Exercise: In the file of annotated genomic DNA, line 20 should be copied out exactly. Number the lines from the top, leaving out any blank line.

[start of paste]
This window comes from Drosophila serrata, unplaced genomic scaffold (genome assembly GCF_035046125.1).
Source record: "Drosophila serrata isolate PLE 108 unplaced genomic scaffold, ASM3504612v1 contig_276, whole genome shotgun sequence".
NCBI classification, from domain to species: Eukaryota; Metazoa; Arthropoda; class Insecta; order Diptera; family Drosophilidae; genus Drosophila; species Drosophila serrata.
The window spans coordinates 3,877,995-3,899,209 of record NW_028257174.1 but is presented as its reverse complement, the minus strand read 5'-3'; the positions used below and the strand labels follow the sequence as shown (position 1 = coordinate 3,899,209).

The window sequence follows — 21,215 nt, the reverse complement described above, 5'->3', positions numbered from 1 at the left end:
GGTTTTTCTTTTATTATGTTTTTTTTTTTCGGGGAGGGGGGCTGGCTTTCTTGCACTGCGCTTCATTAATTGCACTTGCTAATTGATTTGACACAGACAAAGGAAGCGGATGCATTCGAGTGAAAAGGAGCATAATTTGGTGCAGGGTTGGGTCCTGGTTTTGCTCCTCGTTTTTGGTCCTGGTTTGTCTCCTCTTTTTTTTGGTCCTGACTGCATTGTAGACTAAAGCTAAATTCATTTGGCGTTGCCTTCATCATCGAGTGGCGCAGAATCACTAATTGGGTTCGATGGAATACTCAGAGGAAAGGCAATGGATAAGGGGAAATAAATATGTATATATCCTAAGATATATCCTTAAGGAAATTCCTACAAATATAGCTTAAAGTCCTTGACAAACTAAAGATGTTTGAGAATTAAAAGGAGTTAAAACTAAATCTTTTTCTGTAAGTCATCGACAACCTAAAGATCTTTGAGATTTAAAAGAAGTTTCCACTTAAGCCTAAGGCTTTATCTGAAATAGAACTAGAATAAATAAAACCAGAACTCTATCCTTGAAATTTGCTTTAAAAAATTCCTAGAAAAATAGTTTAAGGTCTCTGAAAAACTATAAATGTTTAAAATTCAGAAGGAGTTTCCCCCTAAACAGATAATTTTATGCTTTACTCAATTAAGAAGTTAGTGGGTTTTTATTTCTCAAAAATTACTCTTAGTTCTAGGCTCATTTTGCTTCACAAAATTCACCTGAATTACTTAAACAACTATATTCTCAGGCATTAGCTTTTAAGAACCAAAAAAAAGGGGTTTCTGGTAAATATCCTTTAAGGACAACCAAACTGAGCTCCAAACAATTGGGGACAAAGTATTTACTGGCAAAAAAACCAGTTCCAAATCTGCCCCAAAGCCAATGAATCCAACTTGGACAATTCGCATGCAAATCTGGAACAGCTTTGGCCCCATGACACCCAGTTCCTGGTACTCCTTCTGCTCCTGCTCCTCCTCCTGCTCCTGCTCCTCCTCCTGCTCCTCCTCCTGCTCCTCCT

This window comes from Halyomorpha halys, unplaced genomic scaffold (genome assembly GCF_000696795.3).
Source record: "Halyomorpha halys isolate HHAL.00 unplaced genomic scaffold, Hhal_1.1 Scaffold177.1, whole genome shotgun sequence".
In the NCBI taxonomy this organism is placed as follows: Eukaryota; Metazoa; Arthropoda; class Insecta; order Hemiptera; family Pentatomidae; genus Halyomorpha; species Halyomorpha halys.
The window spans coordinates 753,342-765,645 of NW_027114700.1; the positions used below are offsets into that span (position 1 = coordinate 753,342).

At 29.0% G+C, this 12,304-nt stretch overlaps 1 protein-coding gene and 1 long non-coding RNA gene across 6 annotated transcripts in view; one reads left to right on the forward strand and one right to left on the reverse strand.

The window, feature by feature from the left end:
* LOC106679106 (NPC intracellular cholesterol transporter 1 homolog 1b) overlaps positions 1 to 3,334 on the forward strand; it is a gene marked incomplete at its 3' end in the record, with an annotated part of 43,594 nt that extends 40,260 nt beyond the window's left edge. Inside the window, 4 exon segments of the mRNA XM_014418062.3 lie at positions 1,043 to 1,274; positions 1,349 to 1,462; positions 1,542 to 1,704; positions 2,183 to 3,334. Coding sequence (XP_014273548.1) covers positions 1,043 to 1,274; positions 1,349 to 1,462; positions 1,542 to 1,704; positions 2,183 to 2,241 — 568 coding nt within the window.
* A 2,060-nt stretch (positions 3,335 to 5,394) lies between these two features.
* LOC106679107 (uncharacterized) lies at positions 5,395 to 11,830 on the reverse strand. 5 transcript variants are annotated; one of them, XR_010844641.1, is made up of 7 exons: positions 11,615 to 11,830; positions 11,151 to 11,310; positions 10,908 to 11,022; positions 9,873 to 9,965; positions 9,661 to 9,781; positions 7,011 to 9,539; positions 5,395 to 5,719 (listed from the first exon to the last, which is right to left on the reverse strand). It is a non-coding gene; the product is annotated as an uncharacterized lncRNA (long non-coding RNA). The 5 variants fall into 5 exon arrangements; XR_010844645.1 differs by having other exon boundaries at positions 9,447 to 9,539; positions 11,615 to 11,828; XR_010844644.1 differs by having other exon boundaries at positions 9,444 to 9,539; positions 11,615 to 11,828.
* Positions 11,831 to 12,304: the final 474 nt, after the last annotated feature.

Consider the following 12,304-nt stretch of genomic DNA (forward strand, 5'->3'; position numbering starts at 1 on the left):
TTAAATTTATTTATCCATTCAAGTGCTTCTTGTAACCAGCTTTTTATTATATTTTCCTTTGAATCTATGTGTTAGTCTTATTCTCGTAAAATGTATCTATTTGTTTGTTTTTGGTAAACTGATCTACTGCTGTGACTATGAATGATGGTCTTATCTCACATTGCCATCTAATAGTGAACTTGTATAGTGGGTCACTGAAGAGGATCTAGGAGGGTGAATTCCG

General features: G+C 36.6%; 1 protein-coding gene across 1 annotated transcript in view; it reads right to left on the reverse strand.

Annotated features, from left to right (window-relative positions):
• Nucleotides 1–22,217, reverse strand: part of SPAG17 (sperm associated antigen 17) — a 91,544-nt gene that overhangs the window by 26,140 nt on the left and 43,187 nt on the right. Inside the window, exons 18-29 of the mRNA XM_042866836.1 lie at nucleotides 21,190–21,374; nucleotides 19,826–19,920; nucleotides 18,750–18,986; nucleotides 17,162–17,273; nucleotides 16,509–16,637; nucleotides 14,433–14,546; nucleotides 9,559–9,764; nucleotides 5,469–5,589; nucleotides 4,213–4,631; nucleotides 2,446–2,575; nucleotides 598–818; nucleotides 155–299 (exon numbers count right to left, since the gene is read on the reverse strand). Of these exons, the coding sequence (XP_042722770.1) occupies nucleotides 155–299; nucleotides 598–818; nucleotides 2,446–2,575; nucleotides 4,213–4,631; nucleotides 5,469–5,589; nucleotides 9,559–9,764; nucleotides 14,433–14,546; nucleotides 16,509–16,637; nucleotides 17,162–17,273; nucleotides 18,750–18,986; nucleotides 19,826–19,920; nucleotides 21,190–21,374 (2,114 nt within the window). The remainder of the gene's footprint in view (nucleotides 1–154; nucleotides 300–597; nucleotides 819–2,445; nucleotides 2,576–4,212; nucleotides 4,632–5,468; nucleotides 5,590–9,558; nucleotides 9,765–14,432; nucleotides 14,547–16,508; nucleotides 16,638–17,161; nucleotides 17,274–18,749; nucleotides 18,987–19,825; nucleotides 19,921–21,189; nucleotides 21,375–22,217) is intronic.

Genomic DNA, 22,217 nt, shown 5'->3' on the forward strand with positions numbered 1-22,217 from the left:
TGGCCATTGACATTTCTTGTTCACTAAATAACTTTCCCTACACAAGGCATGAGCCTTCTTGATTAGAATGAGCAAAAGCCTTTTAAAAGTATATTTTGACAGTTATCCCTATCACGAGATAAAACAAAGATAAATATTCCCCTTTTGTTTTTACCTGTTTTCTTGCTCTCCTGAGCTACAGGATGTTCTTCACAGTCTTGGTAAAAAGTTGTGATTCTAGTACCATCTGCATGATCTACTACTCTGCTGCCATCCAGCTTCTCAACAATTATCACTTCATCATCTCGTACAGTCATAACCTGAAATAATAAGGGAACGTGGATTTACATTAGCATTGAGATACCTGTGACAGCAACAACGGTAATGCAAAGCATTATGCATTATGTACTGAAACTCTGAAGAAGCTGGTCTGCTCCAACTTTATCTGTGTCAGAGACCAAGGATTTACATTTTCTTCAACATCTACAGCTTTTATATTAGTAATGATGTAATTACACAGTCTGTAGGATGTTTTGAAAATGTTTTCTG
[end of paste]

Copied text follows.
Annotated features, from left to right (window-relative positions):